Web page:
The position of “media and publicity” should be to manage information, not escalate. These roles are powerful and should be used to strengthen national integration and eschew more chaos in the polity. The opposite of this has been the bane of the fragile, more divisive political landscape alluded to against the present federal government despite its revolutionary feats in laying solid foundations to sustain economic prosperity of the near future to come.

The best way to capture journalistic tendencies in public relations job is to serve a good reminder with the ethics of the New York Times which says, “The goal of the New York Times is to cover the news as impartially as possible- without fear or favour.” Adding to this, the Deputy Provost of the Nigerian Institute of Journalism, Dr. Dele Omojuyigbe in nostalgia had noted that the likes of the Alhaji Lateef Jakande (of blessed memory) despite their service in media founded by some politicians wrote impartially as practising journalists, unlike what is obtainable presently. Also, some lawyers cannot be spared for exhibiting quackery in public relations, thinking they could do well.

The golden words of Adolph Ochs, the Patriarch of The Times who says, “…and to treat readers, news sources, advertisers and others fairly and openly, and be seen to be doing so” are the bases of the pen profession. A practising journalist in the field of public relations neither needed to be told to avoid conflict of interest nor appearance of conflict. Notwithstanding, public relations is a versatile field that can successfully absorb other professionals into its fold, and this advantage to acquire the professional garb must be sought first before venturing into public relations practice.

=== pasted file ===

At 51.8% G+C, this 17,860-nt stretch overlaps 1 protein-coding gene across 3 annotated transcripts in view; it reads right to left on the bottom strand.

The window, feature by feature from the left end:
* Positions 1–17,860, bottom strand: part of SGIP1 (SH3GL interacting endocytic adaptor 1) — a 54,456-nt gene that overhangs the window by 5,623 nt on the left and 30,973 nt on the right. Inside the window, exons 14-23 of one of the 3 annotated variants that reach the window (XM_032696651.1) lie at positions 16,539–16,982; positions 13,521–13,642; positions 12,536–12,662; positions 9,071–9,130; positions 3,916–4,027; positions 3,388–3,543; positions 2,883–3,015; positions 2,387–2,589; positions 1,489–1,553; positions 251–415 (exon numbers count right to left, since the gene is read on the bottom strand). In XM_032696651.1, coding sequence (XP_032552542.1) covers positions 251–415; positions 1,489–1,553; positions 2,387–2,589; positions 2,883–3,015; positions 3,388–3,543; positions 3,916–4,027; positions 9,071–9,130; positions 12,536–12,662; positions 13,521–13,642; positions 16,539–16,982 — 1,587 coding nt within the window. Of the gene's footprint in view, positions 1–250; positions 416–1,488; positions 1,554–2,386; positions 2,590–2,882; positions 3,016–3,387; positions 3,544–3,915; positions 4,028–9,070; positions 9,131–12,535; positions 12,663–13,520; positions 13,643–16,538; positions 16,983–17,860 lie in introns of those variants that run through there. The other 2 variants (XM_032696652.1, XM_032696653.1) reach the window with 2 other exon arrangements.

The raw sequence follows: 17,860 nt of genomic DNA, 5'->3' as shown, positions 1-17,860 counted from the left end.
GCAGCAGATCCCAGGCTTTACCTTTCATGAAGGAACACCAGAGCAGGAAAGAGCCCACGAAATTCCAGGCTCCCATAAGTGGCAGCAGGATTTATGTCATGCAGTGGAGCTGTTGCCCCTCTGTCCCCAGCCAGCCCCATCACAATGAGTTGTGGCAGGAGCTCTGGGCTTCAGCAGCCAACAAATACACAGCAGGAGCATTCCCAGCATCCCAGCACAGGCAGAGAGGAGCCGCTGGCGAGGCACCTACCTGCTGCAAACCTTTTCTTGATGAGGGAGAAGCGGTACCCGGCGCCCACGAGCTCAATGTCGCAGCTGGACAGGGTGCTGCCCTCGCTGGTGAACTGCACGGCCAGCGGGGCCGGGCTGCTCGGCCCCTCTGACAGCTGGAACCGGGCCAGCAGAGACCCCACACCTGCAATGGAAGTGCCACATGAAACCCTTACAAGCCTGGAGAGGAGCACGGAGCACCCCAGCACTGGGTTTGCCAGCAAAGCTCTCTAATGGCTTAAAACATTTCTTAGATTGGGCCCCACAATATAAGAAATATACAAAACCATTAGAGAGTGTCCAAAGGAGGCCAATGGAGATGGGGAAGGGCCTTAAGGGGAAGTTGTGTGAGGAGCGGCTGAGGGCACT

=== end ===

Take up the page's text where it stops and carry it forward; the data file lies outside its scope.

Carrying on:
Public relations is a diplomatic assignment. It is the finest art of telling someone to go to hell and he will be looking for the way to exit. Analyzing the current retinue of political communications in print and social media, much is left to be desired in the quest for nation-building ahead of the forthcoming general elections in 2023.

Reuben Hopo is Associate Member of Nigerian Institute of Public Relations ANIPR (Lagos Chapter)